The Silence Between Breaths by Cath Staincliffe

I’m a big fan of Cath Staincliffe’s books so was really looking forward to reading The Silence Between Breaths. Most of it takes place on the 10:35 train from Manchester Piccadilly to London Euston where we follow a group of people who don’t know each other. Each chapter is told by a different character and this works really well as we hear from them and then see them through a different person’s eyes later on. A particular favourite of mine is Jeff, a young unemployed man heading to London for an interview for an apprenticeship. His self-deprecatory humour had me smiling to myself many times in what is ultimately a very sad story.

For sitting amongst the passengers is a young man with a rucksack, ready to cause destruction. The later parts of the story deal with what happened afterwards.

This is such a brilliant book. It’s so easy to read and yet so deep and moving. I found it very poignant and had tears in my eyes on quite a few occasions. Staincliffe is an emotive and empathetic writer and she gets to the heart of the feelings of her characters. This is also a topical book and certainly made me think “what if?”.

This is a really fantastic book. I don’t think this author can do anything wrong for me!

5/5

With thanks to the publishers and Netgalley for the review copy.  The Silence Between Breaths was published on 22nd September 2016 by Constable.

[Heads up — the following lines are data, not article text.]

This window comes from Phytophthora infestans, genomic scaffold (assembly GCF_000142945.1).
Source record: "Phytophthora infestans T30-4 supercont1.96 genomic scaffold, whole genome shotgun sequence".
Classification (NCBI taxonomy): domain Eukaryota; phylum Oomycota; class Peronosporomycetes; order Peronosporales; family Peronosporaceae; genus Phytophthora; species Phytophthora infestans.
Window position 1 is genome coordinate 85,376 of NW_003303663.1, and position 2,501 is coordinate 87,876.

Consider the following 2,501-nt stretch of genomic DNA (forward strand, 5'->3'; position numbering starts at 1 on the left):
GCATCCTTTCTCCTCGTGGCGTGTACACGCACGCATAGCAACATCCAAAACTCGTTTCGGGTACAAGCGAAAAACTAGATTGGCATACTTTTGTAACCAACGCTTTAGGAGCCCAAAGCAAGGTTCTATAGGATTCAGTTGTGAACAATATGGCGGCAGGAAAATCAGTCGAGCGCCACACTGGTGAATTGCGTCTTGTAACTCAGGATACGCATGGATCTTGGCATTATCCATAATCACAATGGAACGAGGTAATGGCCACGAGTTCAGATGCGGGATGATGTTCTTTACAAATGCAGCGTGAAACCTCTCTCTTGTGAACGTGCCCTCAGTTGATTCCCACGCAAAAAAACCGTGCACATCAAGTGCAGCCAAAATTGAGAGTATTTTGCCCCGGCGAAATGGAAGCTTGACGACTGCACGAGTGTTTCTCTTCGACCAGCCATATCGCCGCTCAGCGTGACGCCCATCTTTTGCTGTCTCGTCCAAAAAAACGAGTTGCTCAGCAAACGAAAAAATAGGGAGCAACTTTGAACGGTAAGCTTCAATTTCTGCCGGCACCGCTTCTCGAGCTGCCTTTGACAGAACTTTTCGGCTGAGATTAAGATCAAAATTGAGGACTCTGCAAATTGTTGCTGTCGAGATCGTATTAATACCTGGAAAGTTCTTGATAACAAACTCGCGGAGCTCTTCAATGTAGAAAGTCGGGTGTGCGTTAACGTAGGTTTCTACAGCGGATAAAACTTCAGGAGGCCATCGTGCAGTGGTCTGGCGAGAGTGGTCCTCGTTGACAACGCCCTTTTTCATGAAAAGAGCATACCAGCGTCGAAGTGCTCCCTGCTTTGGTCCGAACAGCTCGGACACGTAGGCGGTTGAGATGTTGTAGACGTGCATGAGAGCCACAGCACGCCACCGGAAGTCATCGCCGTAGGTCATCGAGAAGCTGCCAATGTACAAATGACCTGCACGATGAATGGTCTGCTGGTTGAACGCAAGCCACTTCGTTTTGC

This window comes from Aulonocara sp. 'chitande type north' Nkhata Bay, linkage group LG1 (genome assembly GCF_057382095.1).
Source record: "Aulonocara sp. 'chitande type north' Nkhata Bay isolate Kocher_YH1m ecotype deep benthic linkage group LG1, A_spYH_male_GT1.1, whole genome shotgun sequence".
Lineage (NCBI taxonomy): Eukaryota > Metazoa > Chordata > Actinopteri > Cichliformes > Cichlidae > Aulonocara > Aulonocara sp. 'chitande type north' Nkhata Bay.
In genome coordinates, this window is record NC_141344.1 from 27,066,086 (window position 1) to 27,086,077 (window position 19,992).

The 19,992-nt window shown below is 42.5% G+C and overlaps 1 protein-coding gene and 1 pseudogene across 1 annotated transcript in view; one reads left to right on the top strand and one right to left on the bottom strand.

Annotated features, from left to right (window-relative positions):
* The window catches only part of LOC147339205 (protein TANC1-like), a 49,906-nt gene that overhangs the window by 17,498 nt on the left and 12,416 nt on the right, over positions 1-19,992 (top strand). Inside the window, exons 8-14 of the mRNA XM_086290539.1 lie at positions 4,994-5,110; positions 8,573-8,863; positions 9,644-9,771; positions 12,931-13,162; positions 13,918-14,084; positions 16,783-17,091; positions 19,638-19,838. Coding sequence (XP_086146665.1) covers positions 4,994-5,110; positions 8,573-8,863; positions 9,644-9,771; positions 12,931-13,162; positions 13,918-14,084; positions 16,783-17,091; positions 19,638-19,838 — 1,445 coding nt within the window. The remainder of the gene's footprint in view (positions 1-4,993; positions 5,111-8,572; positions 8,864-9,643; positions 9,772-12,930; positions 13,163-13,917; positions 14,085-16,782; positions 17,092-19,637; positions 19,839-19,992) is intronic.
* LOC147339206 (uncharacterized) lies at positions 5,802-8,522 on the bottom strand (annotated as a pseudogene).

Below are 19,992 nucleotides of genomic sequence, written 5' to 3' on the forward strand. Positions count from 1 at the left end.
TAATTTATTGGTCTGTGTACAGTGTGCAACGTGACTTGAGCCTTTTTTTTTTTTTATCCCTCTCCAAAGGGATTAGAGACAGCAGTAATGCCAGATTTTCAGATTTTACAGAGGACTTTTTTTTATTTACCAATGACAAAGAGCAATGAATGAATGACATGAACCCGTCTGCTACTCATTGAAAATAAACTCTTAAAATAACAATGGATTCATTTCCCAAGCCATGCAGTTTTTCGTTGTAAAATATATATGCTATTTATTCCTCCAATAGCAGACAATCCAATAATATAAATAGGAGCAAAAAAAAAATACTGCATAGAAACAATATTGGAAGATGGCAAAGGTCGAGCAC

3 Comments

  • I’ve recently read this book. I agree with you that it was a very good and topical story, although I didn’t enjoy the latter part as much as the earlier, when we were getting to know the characters. This is the only Cath Staincliffe I’ve read but on the basis of this one I’d like to read more.

    • I thought the first part was quite tense and I really didn’t know which way it would go. The later bits were the ones I found very moving. I’ve read The Kindest Thing, Half a World Away and Letters to My Daughter’s Killer and thought they were all fantastic. In a way she’s got a similar style to Jodi Picoult, in the kinds of stories she writes – topical what ifs – but I like Cath Staincliffe’s style more.

      • I think the first part was tense because you were pretty sure something awful was going to happen (although I did find myself hoping that the disaster would be averted somehow). I thought the later part was very moving and emotional but it didn’t grip me as much.

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